SICB 2016: An Investigation Of Brain Lipid Composition Between Ecomorphs

Jake Stercula presents his poster at SICB 2016.

Jake Stercula presents his poster at SICB 2016.

*The following post was written by Chris Robinson, a Master’s student in Matt Gifford’s lab at the University of Central Arkansas.*

Both between and within ecomorphs, anoles can experience a wide range of temperature conditions. As ectotherms, anoles rely on external conditions to thermoregulate, and therefore species found in different environments may have evolved unique biochemical mechanisms to adapt to their respective environments.

Using both field and laboratory studies, Jake Stercula, an undergraduate working with Michele Johnson at Trinity, is investigating how membrane fluidity, which aids in cell function, of the brain is regulated by temperature and lipid composition. The saturated:unsaturated lipid composition ratio controls cell membrane fluidity, where a higher ratio provides less fluidity. Stercula and colleagues hypothesize that species within a thermal environment (warmer or cooler) will have more similar lipid ratios and fluidity than between thermal environments regardless of ecomorph, and that anoles in warmer thermal environments will have a higher saturated:unsaturated lipid ratio.

To test this, they are conducting three studies. First, they quantified body temperature of anoles from warmer and cooler areas within the grass-bush, trunk-crown, and trunk-ground ecomorphs in Puerto Rico (Figure 1). Second, to test for lipid composition plasticity, A. carolinensis male and female pairs were housed in either a 26°C or 35°C room (6 pairs in each). After six weeks, the lizards were sacrificed and their brains were collected to quantify the lipid composition ratio using mass spectroscopy at the University of Texas Health Science Center in San Antonio. Finally, to quantify membrane fluidity, they are growing astrocytes from A. carolinensis at 28°C and 35°C and predict that astrocytes from the warmer condition will be less fluid than those from the cooler condition.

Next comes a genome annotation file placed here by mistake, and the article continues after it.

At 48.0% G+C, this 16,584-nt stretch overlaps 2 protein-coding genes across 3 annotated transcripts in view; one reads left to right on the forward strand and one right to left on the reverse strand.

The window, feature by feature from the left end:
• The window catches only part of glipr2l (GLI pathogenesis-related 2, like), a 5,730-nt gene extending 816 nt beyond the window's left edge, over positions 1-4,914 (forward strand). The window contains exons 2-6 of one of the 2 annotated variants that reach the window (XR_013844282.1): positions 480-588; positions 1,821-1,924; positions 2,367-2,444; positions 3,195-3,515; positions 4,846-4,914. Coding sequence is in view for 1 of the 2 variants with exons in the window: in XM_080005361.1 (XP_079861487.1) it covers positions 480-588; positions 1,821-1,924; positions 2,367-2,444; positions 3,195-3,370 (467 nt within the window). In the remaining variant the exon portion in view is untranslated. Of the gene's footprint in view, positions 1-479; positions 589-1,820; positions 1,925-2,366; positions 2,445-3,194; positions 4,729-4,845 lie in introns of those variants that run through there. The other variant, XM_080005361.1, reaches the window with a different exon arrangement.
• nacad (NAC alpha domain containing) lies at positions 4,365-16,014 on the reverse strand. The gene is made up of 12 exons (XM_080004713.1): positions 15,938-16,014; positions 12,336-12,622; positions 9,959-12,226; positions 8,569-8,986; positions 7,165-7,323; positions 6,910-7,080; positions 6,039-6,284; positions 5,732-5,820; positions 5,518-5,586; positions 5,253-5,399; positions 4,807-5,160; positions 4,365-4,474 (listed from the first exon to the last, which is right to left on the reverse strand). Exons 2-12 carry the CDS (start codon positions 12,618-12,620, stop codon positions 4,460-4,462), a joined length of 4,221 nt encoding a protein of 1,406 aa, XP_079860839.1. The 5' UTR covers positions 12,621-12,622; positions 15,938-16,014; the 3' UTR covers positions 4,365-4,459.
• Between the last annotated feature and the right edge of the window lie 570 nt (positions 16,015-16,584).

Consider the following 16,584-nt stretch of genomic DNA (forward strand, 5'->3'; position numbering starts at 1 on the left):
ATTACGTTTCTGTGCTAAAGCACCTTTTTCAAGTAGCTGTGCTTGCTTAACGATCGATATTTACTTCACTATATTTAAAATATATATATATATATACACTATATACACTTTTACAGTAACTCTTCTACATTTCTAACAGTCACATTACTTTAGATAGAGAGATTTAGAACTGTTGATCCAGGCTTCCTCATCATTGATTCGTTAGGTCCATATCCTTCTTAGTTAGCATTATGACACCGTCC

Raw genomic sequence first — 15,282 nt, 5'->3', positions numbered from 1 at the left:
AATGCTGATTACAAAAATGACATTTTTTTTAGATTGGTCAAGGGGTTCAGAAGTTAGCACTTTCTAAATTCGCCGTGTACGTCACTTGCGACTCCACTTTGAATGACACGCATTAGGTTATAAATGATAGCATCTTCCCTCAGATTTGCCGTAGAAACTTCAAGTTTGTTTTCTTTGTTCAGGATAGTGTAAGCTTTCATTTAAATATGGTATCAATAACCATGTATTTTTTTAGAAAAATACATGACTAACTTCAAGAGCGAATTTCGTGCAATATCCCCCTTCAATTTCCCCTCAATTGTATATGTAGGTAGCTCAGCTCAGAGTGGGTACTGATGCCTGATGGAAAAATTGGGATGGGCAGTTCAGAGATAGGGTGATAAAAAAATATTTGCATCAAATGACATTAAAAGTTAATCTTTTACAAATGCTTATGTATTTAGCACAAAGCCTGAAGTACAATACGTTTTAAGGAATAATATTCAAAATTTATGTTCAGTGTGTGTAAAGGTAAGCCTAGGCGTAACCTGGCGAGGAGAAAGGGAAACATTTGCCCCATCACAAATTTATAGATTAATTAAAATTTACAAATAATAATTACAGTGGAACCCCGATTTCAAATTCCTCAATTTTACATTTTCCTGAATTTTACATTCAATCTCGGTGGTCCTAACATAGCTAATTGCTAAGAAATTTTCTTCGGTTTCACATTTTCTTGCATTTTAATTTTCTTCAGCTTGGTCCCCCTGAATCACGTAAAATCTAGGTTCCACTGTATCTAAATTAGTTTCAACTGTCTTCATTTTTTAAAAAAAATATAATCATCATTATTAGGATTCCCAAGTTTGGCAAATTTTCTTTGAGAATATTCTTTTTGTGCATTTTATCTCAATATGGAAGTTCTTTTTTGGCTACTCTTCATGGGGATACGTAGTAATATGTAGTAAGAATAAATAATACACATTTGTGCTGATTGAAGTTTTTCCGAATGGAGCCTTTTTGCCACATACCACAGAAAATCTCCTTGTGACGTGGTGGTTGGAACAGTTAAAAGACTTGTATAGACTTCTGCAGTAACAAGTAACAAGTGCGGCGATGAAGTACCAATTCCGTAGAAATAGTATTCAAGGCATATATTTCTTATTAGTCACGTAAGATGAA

This study could provide novel insight into how anole species have adapted to their thermal conditions. We look forward to seeing the rest of the results!

Figure 1. Body (dark columns) and perch (light columns) temperature comparisons between species that perch in the sun (sun) versus in the shade (shade).

Figure 1. Body (dark columns) and perch (light columns) temperature comparisons between species that perch in the sun (sun) versus in the shade (shade).

About Martha Muñoz

Martha is a postdoctoral researcher in Sheila Patek's laboratory at Duke University. She received her Ph.D. at Harvard University, where she studyied the evolutionary ecology and thermal physiology of anoles, focusing on the cybotoid anoles from the Dominican Republic. Martha serves as Conference Editor for the Anole Annals. Website: www.marthamunoz.weebly.com

One thought on “SICB 2016: An Investigation Of Brain Lipid Composition Between Ecomorphs

  1. Oh boy, my favorite thing! anole torture. This is why I spent an entire summer photographing them.
    Maybe someday people will grow up and realize that the animals they do “testing” on actually have feelings, and lives they’d love to be living.
    Animal testing is simply abhorrent.

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